Last Updated
Friday, April 04, 2008  2:38 PM

Lord's look to bottle essence of Atherton

Special England report identifies what turns our cricketers into tough nuts

Sue Turton
Monday July 22, 2002
The Guardian


Call it mental toughness, a killer instinct, or even, as Mike Atherton describes it, a bit of extra spunk. Whatever that elusive ingredient is that turns good players into truly great players, English cricket is looking to bottle it.
The England and Wales Cricket Board has enlisted a sports psychologist, Dr Steve Bull, to define just what this extra something is and to develop a way of engendering it in England's future cricketers.
To that end, Bull and his team of sports "psyches" have spent a year researching a report called Developing a Winning Mind in Young English Cricketers, due out on the eve of next year's World Cup. More than 100 coaches and players were interviewed.
Bull found a number of common characteristics in top players from the past two decades. They are able to take the knocks, are independent and take the time to scrutinize their own efforts, plus they compete against themselves as much as against other people. Darren Gough, for instance, says: "I always go out there to get five wickets win or lose."
The sports psychologist also isolated a winning attitude as one that thrives on competition, can best exploit learning opportunities and is most willing to take risks.
All pretty much common sense, really, but where do you find such tough nuts? Well, Bull discovered many top players had another thing in common - their background. Cricketers who had to cope with some sort of hardship in their childhood, or had a harsh upbringing, were often the toughest competitors. Take Nasser Hussain, who says his father ruled with the stick.
Bull explains: "We found it in players who had to survive some sort of early setback, to cope with some failure early on in life. That was quite a good way of developing some of the characteristics that we're looking for."
This setback can be on or off the pitch. "When a player loses form as a 14 or 15-year-old or, all of a sudden, his bowling arm's gone, that's pretty tough," explains the doctor, citing Hussain's own loss of form at 15 as a prime example.
"He was a leg spinner and all of a sudden couldn't bowl leg spin particularly effectively any more. It was a significant period for him which he had to work through to re-establish himself."
Hussain admits he went from being the hero in his school to the bloke who'd lost it.
Bull did a straw poll of the country's top coaches, getting them to list the 10 cricketers who, over the past two decades, they considered had been the toughest mentally. Mike Atherton came out on top with Graham Gooch, Alec Stewart, Ian Botham and Geoffrey Boycott following on down the list.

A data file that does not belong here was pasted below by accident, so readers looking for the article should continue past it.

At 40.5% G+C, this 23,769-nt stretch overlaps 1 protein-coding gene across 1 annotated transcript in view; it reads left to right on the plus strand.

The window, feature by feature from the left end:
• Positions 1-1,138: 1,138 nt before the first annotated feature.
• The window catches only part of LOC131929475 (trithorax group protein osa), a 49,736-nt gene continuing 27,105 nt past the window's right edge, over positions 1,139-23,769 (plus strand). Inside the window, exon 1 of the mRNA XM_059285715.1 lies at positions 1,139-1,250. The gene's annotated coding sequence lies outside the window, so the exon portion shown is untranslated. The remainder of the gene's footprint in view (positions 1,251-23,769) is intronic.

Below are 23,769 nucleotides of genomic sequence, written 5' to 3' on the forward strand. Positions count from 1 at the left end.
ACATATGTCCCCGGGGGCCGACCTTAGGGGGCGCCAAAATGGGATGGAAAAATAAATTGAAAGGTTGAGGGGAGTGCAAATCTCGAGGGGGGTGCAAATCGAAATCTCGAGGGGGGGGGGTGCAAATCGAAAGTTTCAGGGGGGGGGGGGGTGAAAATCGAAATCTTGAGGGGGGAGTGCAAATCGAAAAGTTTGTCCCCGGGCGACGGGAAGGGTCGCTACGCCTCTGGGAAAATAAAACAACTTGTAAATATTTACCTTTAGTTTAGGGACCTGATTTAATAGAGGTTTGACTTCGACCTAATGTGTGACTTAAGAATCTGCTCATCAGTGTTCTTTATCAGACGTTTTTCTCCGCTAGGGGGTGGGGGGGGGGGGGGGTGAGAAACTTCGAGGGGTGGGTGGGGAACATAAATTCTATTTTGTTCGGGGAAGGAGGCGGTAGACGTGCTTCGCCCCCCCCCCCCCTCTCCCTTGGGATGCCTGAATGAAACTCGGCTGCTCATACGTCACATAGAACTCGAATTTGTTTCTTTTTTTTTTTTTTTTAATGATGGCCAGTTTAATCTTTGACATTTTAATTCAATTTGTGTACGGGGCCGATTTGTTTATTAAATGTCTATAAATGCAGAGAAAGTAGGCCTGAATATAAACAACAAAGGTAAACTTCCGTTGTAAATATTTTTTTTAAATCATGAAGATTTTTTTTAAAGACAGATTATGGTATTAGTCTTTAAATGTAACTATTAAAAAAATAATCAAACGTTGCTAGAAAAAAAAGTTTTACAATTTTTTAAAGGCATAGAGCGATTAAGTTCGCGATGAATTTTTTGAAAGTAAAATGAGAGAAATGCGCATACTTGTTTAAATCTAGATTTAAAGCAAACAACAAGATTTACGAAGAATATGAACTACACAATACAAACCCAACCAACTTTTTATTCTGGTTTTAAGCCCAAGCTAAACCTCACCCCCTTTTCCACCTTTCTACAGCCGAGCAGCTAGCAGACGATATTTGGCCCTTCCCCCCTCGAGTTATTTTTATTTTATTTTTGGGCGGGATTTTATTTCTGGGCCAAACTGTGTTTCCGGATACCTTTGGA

Atherton agrees that much of his own steely nerve on the pitch comes from his childhood in the rougher parts of Manchester. But he also thinks the right environment is needed to develop a player's mind.
"You have to have a little bit of spunk inside you at the start, but I also think not enough emphasis is being given to the mental side of the game. People spend a lot of time in the nets, a lot of time in the gym. How much time do they actually spend training the mind, which is probably of equal importance?" he said.
Even if a player with all these attributes is discovered, Bull identifies one other problem - Englishness.
"I don't think our culture prevents the development of these characteristics, but sometimes it doesn't help. We know the Australian culture is very competitive, quite abrasive in a sports setting. That's not the English way. The worst-case scenario is where we're glorious in defeat sometimes in this country. Sometimes our finest days are when we almost make it. I don't think that helps.
"I think we need to be somewhat different in the way we treat our young performers in their formative years if we're going to turn them into hard-driven, competitive winners," he said.
Rodney Marsh, the man charged with finding England's future world-beaters at the National Academy, agrees. "Australian Academy boys didn't want to train too hard. They'd rather have a few beers. But, come game day, they'd break down the door to get on the field to play. English boys train very hard, but come game day not all of them would break down the door to get on the field, just in case they'd fail," he said.
For Marsh, Graham Gooch epitomized real mental strength. "When the pitch was bad that's when he wanted to bat, especially against the West Indies, because he knew if he got 50 or 60 it would be one hell of a good effort. That's real mental toughness."

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Last Updated
Saturday, March 20, 2010  10:19 PM